This is an opinionated list of best practices Cadence developers should follow to write more secure Cadence code.
Some practices listed below might overlap with advice in the Cadence Anti-Patterns section, which is a recommended read as well.
References are ephemeral values and cannot be stored. If persistence is required, store a capability and borrow it when needed.
Authorized references (references with the
auth keyword) allow downcasting, e.g. a restricted type to its unrestricted type and should only be used in some specific cases.
When exposing functionality, provide the least access necessary. Do not use authorized references, as they can be downcasted, potentially allowing a user to gain access to supposedly restricted functionality. For example, the fungible token standard provides an interface to get the balance of a vault, without exposing the withdrawal functionality.
Be aware that the subtype or unrestricted type could expose functionality that was not intended to be exposed. Do not use authorized references when exposing functionality. For example, the fungible token standard provides an interface to get the balance of a vault, without exposing the withdrawal functionality.
Don't trust a users’ account storage. Users have full control over their data and may reorganize it as they see fit. Users may store values in any path, so paths may store values of “unexpected” types. These values may be instances of types in contracts that the user deployed.
Always borrow with the specific type that is expected. Or, check if the value is an instance of the expected type.
Access to an
AuthAccount gives full access to the account's storage, keys, and contracts. Therefore, avoid using AuthAccount as a function parameter unless absolutely necessary.
It is preferable to use capabilities over direct
AuthAccount storage when exposing account data. Using capabilities allows the revocation of access by unlinking and limits the access to a single value with a certain set of functionality – access to an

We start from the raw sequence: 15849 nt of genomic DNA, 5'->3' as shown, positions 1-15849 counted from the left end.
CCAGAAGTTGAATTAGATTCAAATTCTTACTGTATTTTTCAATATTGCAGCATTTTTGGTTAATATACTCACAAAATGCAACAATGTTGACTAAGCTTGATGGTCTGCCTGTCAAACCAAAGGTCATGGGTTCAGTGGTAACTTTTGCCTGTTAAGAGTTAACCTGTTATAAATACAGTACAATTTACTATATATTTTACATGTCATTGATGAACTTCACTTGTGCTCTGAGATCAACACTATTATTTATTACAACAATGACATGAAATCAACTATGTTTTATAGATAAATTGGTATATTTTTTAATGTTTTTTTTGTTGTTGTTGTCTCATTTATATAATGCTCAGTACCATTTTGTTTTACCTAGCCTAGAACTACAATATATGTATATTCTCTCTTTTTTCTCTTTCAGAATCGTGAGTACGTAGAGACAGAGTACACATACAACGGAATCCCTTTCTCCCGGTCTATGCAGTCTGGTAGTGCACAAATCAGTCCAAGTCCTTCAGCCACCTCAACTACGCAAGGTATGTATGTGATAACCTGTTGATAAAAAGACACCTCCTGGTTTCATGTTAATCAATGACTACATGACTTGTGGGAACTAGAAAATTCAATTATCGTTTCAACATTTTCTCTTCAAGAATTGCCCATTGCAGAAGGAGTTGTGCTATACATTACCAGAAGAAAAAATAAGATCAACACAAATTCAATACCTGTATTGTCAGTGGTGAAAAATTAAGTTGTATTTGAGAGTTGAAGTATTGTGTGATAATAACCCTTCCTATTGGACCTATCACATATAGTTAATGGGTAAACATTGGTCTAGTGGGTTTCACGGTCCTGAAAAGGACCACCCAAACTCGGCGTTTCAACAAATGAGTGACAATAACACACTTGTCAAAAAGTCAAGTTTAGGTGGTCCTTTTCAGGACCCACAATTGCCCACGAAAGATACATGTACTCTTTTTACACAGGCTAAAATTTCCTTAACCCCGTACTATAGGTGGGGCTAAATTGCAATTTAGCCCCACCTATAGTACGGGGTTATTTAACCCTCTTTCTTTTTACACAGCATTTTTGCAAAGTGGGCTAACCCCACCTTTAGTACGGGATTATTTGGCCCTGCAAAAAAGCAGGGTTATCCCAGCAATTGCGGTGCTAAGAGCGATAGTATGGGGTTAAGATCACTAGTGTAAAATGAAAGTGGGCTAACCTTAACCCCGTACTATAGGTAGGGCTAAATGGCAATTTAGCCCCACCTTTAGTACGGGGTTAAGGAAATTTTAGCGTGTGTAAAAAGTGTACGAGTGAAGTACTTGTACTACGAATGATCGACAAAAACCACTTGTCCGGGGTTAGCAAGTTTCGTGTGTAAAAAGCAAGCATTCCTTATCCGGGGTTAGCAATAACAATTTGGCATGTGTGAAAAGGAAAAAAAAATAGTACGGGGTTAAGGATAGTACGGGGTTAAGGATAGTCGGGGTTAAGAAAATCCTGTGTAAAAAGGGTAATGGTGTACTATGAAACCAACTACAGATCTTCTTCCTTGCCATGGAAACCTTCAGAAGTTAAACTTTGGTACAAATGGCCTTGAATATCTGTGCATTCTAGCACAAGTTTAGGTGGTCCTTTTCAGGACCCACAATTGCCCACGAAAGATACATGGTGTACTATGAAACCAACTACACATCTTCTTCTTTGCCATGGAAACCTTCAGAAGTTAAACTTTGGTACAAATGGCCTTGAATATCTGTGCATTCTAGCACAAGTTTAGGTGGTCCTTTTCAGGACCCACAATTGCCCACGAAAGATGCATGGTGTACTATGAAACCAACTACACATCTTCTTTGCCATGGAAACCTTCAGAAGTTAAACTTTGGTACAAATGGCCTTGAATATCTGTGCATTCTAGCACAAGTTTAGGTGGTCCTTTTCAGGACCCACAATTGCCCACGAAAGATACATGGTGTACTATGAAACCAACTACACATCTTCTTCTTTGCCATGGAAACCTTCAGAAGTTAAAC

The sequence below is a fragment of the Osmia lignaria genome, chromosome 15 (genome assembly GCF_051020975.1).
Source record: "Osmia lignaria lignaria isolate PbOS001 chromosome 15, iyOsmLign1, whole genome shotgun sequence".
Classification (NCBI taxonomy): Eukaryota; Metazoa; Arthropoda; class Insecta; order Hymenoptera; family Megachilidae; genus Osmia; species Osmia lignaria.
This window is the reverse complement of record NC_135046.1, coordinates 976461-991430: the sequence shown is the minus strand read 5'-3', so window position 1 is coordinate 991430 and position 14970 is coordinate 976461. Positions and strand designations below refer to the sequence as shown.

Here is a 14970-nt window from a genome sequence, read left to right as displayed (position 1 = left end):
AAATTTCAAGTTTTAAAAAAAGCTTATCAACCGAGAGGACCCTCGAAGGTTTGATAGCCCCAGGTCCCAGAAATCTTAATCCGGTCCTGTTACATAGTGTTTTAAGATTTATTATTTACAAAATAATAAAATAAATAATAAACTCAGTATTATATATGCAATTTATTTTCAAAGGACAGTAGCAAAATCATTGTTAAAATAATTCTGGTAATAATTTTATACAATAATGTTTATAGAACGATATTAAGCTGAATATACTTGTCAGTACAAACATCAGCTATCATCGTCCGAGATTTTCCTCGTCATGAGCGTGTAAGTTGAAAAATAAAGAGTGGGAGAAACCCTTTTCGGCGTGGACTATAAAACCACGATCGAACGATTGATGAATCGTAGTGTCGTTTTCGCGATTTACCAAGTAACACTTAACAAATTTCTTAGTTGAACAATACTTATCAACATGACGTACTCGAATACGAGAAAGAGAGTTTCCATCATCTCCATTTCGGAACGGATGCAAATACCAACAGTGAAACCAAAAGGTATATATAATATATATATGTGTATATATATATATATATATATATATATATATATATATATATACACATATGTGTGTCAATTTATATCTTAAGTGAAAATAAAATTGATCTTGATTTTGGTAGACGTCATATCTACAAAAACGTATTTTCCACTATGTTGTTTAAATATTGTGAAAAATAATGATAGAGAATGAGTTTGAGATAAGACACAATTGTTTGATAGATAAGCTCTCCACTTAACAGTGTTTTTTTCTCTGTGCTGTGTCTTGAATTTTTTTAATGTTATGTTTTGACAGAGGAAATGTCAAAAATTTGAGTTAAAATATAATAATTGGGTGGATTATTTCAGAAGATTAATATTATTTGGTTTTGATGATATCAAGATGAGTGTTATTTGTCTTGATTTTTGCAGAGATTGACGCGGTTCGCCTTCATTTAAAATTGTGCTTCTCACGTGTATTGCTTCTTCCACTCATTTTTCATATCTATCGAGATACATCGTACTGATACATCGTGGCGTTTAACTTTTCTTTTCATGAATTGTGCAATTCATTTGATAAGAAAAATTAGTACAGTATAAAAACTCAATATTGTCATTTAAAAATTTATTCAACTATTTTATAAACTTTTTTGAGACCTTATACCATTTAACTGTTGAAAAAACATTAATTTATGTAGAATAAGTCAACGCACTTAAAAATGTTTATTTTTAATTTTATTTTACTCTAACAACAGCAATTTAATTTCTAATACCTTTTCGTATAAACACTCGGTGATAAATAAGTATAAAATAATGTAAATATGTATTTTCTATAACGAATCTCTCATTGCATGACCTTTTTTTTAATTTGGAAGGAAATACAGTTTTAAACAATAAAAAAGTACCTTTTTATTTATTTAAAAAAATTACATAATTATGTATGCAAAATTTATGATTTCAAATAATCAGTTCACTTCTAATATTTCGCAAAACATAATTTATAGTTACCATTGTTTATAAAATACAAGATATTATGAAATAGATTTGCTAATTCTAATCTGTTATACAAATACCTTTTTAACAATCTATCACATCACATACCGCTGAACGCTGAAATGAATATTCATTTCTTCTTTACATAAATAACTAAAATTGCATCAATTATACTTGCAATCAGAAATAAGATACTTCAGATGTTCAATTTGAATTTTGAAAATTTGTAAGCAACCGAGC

AuthAccount gives full access to the whole storage, as well as key and contract management.
Don’t store anything under the public capability storage unless strictly required. Anyone can access your public capability using
AuthAccount.getCapability. If something needs to be stored under
/public/, make sure only read functionality is provided by restricting its type using either a resource interface or struct interface.
When linking a capability, the link might already be present. In that case, Cadence will not panic with a runtime error but the link function will return
It is a good practice to check if the link already exists with
getLinkTarget before creating it. This function will return
nil if the link does not exist.
If it is necessary to handle the case where borrowing a capability might fail, the
account.check function can be used to verify that the target exists and has a valid type.
Ensure capabilities cannot be accessed by unauthorized parties. For example, capabilities should not be accessible through a public field, including public dictionaries or arrays. Exposing a capability in such a way allows anyone to borrow it and perform all actions that the capability allows.
Audits of Cadence code should also include transactions, as they may contain arbitrary code, just, like in contracts. In addition, they are given full access to the accounts of the transaction’s signers, i.e. the transaction is allowed to manipulate the signers’ account storage, contracts, and keys.
Signing a transaction gives access to the
AuthAccount, i.e. full access to the account’s storage, keys, and contracts.
Do not blindly sign a transaction. The transaction could for example change deployed contracts by upgrading them with malicious statements, revoking or adding keys, transferring resources from storage, etc.
Use restricted types and interfaces. Always use the most specific type possible, following the principle of least privilege. Types should always be as restrictive as possible, especially for resource types.
If given a less-specific type, cast to the more specific type that is expected. For example, when implementing the fungible token standard, a user may deposit any fungible token, so the implementation should cast to the expected concrete fungible token type.
Declaring a field as
pub/access(all) only protects from replacing the field’s value, but the value itself can still be mutated if it is mutable. Remember that containers, like dictionaries, and arrays, are mutable.
Prefer non-public access to a mutable state. That state may also be nested. For example, a child may still be mutated even if its parent exposes it through a field with non-settable access.
Do not use the
pub/access(all) modifier on fields and functions unless necessary. Prefer
access(account) when other types in the contract or account need to have access.